Diagnosis of Appendicitis

If your doctor suspects your child may have appendicitis, they will recommend one or more of the following tests:

  • Physical exam. Your child’s doctor will perform a complete physical exam, including asking questions about your child’s pain and personal and family health history.
  • Blood test. Your doctor can use a blood test to check your child’s white blood cell count. A high white blood cell count could indicate an infection. White blood cells fight infection and other illnesses in the body.
  • Urine test. This test can rule out other conditions, such as a urinary tract infection (UTI) or kidney stones, that can cause similar symptoms.
  • Imaging tests. Your child may need to undergo imaging tests to confirm an appendicitis diagnosis or rule out other conditions that can cause similar symptoms. Imaging tests can include:
    • Ultrasound. This test uses sound waves to create detailed images of the inside of your child’s body.
    • Computerized tomography (CT) scan. This test uses X-rays and specialized computers to create detailed images of the inside of your child’s body.

Treatments for Appendicitis

If your child has appendicitis, they will likely need an appendectomy, which is a surgery to remove their appendix. Your child’s surgeon can typically perform an appendectomy using the minimally invasive laparoscopic approach described below. Your child will be under general anesthesia (fully asleep) for the surgery.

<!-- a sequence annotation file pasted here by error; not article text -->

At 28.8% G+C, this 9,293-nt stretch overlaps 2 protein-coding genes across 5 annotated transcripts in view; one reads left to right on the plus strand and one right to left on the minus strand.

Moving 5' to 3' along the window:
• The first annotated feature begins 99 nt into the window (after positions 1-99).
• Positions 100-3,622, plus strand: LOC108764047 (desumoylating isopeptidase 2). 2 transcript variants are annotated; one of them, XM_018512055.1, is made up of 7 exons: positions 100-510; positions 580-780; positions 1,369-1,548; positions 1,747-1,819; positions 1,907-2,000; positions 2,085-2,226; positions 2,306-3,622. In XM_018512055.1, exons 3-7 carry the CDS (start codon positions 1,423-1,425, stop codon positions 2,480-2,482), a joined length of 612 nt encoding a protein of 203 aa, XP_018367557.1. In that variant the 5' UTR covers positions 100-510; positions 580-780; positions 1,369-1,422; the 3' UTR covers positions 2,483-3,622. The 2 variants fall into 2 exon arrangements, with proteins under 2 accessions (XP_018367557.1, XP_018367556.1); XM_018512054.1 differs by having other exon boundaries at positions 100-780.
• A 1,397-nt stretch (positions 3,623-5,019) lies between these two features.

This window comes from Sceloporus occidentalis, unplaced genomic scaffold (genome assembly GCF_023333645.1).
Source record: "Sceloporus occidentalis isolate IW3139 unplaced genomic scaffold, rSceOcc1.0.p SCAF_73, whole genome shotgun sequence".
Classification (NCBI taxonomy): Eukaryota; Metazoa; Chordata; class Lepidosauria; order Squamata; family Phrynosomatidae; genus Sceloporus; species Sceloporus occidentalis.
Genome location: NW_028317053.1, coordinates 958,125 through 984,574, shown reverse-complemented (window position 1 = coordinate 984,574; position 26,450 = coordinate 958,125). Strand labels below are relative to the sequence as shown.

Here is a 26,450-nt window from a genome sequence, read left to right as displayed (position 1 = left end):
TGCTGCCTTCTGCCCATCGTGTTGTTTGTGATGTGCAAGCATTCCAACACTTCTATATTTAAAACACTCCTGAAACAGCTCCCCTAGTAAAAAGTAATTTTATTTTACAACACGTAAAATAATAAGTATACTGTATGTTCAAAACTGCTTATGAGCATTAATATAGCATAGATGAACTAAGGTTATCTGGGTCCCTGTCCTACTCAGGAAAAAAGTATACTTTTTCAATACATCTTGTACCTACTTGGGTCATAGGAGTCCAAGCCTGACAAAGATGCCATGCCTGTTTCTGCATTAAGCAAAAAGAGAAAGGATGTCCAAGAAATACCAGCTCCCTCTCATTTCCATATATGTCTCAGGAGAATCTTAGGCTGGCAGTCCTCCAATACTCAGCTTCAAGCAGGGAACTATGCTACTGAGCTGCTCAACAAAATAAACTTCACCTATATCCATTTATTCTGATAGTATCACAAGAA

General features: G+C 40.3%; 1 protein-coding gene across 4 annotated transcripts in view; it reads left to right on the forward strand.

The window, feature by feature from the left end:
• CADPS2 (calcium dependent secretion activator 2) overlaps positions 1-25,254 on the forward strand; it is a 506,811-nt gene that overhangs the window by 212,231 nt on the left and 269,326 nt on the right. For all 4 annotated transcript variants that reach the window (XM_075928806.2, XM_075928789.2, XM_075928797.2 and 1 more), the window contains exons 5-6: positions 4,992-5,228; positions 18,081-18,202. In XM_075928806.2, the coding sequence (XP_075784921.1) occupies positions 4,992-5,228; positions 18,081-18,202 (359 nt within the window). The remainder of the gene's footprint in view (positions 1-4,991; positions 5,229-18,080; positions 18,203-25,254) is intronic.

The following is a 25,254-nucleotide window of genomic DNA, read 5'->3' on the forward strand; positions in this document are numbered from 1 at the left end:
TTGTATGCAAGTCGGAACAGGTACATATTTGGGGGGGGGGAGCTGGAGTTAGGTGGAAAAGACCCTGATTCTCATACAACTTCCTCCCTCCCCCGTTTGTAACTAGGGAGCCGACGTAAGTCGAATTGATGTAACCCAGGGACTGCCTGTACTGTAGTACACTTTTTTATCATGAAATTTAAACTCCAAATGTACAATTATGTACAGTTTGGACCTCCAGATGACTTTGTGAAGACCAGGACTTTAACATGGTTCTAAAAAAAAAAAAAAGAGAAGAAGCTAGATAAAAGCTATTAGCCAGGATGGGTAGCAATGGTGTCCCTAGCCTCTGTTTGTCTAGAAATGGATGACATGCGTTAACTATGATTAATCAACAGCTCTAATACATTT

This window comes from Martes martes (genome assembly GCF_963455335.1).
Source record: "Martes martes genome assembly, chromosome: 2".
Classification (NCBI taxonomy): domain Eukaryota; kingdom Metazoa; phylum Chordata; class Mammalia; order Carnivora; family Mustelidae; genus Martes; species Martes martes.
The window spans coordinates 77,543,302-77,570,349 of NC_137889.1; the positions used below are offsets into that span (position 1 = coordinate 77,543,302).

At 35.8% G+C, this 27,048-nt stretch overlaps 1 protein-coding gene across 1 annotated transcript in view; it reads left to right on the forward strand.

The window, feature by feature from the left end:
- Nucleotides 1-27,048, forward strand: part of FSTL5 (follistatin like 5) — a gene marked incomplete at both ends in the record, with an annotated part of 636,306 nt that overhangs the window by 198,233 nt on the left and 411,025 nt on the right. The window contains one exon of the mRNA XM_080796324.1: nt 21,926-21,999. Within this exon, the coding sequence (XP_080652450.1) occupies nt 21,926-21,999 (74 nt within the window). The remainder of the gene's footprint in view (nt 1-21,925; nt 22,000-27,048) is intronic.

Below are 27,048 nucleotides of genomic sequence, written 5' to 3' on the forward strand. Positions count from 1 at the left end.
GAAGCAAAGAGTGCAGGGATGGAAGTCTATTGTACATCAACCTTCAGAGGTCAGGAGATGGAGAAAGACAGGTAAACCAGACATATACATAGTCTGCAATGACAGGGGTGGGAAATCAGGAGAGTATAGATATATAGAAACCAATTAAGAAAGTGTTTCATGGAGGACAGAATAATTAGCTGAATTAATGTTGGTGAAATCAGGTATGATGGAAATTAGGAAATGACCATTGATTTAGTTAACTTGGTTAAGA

During a laparoscopic appendectomy, your child’s surgeon will make one to three tiny incisions (cuts) in the abdomen (belly). The surgeon uses a long, thin tube (laparoscope) with a camera on the end connected to a video monitor. To detach the appendix, the surgeon uses the camera to guide their surgical tools. Once complete, the surgeon removes the appendix, surgical tools and laparoscope. They then close the incisions with stitches and covers the stitches with a bandage or surgical glue.

After the appendectomy, your child will spend a few hours in a post-operative area while the effects of anesthesia wear off. If the appendix is not ruptured, your child may go home within one or two days after surgery, as long as they are not having fevers and are recovering well. If it is ruptured, they will need antibiotics to treat the infection, and may need to stay in the hospital longer.  

Since the appendix is not a vital organ, a surgeon can safely remove it, and your child can go on to live a normal, healthy life.

Find a Location

Find the closest ER to you

If you suspect that your child may have appendicitis, find the closest emergency room to you so your child can start on the road to improved health.